The annual EGU General Assembly is Europe’s largest and most prominent geosciences event. The General Assembly also features a job centre, artists-in-residence, and a newsletter, EGU Today, which highlights sessions, events, and exhibitions each day of the meeting. Because of the COVID-19, this year’s EGU was held online which is called vEGU21. vEGU21 has included 18,155 scientists from 136 countries, attending 13,643 live presentations in 642 scientific sessions, 5 Union Symposia, and 32 Medal and Award Lectures sessions; attending 5 Great Debates and 56 Short Courses; networking in 47 Union-organized and 72 pop-up networking events; and attending 117 side events (https://www.egu21.eu/).
After the experience of attending the PMIP meeting held in October 2020, I am more familiar with the process of preparing for international conferences. My topic of the vPICO (interactive presentations that combine the advantages of orals and posters) presentation is “Reconstructing Holocene vegetation-fire regimes in the Iberian Peninsula”. The content of my presentations for these two conferences are very similar, but in this vEGU, we have expanded our dataset in the Iberian Peninsula and thus our results are more robust. My presentation went well because the SPECIAL group had a vPICO rehearsal on 19th April. Everyone in this group acted not only as a presenter but also as an audience who can give any suggestions to each presenter. Thanks for all those suggestions given by our group members, I modified my display material to make it easier to follow after this rehearsal.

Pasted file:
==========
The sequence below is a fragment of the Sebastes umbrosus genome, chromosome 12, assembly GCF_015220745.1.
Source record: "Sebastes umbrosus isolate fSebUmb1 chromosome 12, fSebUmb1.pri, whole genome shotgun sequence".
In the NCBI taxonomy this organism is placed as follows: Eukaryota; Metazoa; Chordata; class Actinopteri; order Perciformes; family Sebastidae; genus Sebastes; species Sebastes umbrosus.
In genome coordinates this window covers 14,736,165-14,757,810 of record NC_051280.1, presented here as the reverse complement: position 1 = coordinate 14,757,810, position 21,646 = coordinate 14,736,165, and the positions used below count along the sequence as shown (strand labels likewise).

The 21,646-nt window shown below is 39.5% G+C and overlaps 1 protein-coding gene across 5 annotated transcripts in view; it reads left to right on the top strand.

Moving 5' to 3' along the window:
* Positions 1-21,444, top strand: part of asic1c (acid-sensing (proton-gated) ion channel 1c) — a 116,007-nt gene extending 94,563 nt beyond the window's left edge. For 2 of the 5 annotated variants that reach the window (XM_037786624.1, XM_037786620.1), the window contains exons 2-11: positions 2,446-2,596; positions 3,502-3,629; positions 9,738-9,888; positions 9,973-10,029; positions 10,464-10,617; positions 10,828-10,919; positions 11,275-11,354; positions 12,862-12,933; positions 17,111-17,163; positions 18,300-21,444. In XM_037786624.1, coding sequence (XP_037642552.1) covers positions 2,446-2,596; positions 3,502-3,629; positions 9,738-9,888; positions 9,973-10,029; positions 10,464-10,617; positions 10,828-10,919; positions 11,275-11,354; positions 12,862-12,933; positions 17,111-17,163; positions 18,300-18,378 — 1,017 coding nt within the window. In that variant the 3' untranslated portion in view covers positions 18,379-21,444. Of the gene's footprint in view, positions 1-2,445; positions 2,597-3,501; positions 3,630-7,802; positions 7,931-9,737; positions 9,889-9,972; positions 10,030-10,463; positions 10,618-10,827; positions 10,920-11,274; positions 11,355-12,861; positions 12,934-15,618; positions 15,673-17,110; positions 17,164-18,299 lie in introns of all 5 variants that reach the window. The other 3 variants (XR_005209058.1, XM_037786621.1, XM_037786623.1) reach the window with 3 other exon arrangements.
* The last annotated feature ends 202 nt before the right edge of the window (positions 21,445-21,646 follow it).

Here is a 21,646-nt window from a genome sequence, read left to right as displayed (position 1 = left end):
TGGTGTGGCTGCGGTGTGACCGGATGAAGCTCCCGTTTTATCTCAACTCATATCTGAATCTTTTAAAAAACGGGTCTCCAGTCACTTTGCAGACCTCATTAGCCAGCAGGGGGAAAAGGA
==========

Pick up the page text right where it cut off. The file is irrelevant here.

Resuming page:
EGU lasts for 2 weeks. During the first week, I enjoyed many Short Courses and Medal & Award Lectures. Many lectures and presentations on Tuesday are related to the CL programme (Climate: past, present and future) which is closely related to my research. The most impressive one to me is the lecture given by Prof. Kim.M.Cobb talking about (Paleo)climate science for the 21st century where she mentioned three areas that are critical to accurate future projections: 1. Sea level rise; 2. Extreme events (e.g. ENSO, floods, droughts, wildfires); 3. Precipitation trends and variability. There are also many courses which are worth attending in the first week which are quite useful to my current study and personal development. For example, some short courses telling me how to outreach, how to find funding and write a research grant, and also some discussions related to careers inside and outside of academia. In the second week, I focused on enjoying the vPICO presentations. The start of the vPICO sessions on Monday morning did not go well. Many small problems with the BBB-based chats quickly escalated to major connection issues. Fortunately, due to the tremendous efforts of our session conveners and other volunteers, the quick switch to Zoom allowed the community to continue to share their science. I presented my research on Monday in the section of CL5.1.1 – Novel and quantitative methods for reconstructing continental palaeoenvironments and palaeohydrology. Although there are only three vPICO presentations in this section related to fire reconstructions, I had a lovely discussion with Elisabeth Dietze who talked about the potential and limitations of long-term fire regime reconstructions in Eastern Siberia based on sedimentary charcoal and low-temperature fire markers and I also sent my questions to Maria Raja after vPICO who gave a presentation on the potential use of sedimentary pyrogenic biomarkers to quantitatively reconstruct wildfires occurrence and extension. Their studies inspired me, and I may consider more about charcoal source when I reconstruct palaeo fire regimes and maybe compare our results with the results using biomarkers to improve the method. The section of BG1.1 Fire in the Earth system: interactions with land, atmosphere and society is also attractive to me. But unfortunately, it was held at the same time as CL5.1.1, I can only go through all the abstracts of this section, but they are interesting and I also learned a lot.